“Blue Mind Theory” Is the Free Wellness Hack You Need to Try This Summer

Imagine sitting at the beach, your feet nestled in the sand, listening to the ocean’s ebb and flow of waves. Being near water is uniquely peaceful; it makes me feel so at ease, grounded, and present. And, it turns out, there’s a reason for that. That calming state you feel when you’re in or near water—coined the “blue mind theory”—is TikTok’s latest wellness obsession just in time for summer. There is growing evidence that exposure and proximity to “blue spaces” (AKA bodies of water) are linked to positive mental and physical health. It’s completely free, easy, and packs a ton of benefits, making it our favorite wellness hack of the summer. So, let’s dive (or dip our toes) into what the “blue mind theory” is, how it works, and how you can embrace a blue mind no matter where you are. 

What is the “Blue Mind Theory?”

The blue mind theory was developed by marine biologist Wallace J. Nichols, PhD, author of Blue Mind: The Surprising Science That Shows How Being Near, In, On, or Under Water Can Make You Happier, Healthier, More Connected, and Better at What You Do. According to Nichols, blue mind refers to the “mildly meditative state people fall into when they are near, in, on or under water,” whether it’s floating in a pool, staring at the ocean, sitting on a boat on the lake, or walking alongside a river. It’s associated with feelings of peace, awe, connection, and satisfaction with life.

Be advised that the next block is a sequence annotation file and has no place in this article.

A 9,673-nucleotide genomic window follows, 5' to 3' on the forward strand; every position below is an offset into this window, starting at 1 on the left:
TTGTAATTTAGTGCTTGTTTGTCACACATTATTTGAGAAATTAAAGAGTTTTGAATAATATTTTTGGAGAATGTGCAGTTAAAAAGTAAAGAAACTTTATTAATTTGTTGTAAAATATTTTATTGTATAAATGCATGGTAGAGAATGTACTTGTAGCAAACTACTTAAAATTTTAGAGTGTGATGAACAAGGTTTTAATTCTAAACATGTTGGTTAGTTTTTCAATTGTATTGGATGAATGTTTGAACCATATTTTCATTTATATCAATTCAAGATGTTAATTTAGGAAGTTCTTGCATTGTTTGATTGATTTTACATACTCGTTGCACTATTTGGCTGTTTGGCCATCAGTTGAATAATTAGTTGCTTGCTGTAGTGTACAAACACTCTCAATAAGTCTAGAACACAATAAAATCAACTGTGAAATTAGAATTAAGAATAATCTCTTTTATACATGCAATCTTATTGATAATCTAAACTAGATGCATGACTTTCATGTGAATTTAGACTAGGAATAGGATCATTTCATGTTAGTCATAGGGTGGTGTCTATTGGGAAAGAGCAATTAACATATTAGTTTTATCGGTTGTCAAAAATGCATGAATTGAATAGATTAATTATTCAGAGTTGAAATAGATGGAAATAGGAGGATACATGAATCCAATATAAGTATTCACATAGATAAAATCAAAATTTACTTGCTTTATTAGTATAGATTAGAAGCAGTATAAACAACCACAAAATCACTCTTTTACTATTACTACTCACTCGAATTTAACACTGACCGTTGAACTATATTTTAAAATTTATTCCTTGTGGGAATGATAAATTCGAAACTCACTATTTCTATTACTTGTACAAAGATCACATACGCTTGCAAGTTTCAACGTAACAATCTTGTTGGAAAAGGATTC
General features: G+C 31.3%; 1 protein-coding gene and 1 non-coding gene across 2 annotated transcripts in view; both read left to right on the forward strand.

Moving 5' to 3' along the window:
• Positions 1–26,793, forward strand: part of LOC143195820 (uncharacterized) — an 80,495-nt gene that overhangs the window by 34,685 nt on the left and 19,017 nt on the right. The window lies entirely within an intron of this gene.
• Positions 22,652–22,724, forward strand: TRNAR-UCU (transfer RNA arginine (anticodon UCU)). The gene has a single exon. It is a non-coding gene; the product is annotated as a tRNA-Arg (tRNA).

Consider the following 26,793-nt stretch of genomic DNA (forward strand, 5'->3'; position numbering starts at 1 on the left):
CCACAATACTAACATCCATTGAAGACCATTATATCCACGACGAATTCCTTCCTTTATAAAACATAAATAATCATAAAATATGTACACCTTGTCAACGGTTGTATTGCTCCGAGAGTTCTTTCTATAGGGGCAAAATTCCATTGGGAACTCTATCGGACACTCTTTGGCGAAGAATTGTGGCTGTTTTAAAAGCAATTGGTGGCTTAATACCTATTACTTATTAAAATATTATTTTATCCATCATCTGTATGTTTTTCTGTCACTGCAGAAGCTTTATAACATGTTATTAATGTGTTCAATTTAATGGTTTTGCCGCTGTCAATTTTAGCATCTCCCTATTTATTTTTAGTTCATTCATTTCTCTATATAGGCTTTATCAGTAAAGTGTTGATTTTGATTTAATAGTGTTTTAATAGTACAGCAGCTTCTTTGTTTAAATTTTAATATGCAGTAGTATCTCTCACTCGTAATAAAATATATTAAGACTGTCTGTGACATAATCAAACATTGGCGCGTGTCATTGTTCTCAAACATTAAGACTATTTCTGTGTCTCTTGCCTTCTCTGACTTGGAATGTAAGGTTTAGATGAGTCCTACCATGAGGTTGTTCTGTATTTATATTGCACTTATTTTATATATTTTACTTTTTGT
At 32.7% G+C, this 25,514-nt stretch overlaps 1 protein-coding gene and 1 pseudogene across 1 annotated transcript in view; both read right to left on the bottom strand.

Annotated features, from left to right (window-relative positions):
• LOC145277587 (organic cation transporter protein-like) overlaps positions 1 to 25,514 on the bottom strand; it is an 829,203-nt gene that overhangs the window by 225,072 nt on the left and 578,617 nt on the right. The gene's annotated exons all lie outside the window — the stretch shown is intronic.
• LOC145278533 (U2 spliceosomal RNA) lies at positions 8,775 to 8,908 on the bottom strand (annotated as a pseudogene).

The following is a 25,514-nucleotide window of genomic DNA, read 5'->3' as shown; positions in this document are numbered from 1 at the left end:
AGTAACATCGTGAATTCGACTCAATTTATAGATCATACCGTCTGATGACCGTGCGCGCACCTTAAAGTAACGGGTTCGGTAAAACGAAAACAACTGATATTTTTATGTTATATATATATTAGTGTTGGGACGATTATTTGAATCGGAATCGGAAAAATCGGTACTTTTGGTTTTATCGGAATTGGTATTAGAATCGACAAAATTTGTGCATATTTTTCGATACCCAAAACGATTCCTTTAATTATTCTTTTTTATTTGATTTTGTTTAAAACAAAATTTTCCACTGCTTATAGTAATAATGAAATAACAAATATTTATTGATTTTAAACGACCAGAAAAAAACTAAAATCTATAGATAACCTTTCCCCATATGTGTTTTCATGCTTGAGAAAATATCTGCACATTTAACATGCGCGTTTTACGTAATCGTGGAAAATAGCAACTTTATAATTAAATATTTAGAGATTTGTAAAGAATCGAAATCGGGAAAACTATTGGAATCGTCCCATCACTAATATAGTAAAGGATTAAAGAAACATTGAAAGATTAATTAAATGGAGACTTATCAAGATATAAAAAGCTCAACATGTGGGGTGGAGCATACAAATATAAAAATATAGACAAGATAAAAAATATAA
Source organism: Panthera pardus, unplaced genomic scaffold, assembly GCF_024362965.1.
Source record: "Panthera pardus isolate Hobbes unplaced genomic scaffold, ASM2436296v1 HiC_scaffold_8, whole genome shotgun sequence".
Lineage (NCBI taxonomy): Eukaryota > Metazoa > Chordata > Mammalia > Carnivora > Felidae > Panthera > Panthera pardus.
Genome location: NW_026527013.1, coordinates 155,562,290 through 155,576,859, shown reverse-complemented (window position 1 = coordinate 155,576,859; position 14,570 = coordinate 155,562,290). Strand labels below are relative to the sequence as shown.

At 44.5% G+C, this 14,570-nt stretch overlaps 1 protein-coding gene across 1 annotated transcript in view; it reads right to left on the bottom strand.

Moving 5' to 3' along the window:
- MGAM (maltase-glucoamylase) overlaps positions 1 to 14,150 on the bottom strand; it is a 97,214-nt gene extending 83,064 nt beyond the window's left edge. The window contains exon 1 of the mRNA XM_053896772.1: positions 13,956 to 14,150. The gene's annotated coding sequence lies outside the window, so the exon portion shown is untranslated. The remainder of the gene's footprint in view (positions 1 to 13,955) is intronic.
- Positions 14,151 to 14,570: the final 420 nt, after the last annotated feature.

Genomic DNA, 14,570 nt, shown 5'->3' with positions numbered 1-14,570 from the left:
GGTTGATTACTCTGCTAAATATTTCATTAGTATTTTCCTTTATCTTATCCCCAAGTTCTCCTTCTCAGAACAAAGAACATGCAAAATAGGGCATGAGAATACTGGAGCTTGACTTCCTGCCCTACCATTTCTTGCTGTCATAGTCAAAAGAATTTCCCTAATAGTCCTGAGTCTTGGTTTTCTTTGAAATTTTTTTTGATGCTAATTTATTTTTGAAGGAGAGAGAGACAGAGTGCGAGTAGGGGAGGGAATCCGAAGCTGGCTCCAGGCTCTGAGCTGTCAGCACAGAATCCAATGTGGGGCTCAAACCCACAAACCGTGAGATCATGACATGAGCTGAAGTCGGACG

The theory explores how water in all forms affects our well-being, which makes sense given our bodies are around 60 percent water, and we need it to sustain life. More specifically, the “blue mind theory” focuses on how being in, near, on, or under water restores and enhances our mental and physical health through the unique sensory experience, range of positive emotions, and reconnection with nature it promotes. 

It’s not hard to see how much we already depend on water for relaxation. We cue our sound machines to play sounds of waves crashing or rain falling to put us to sleep, have water features in our homes to fill the still air, and soak in baths to relax and soothe our aching bodies and minds. But the blue mind theory takes it to the next level, asserting that being near or in water is essential to our physical and emotional health and an antidote to the anxiety and overstimulation that defines hustle culture

How does the “Blue Mind Theory” work, and what are the benefits?

Instinctually, the theory feels right on the mark. I always feel better sitting by a lake or jumping over waves in the ocean, and so do most people I know. But why? Nichols countered the idea of the blue mind with the “red mind,” which is our day-to-day mode of functioning. It’s the mindset we are in when we’re getting our work done and tapping into social media or the news. It’s guided by productivity, ruled by tension and tech, and places us into “fight-or-flight” mode. And although it’s an important mindset to accomplish things, when it’s our dominant state, it leads to burnout. Blue mind, on the other hand, is necessary because it promotes “rest-and-digest,” allowing us to take a much-needed break from the red mind state and helping us become more creative, compassionate, and connected.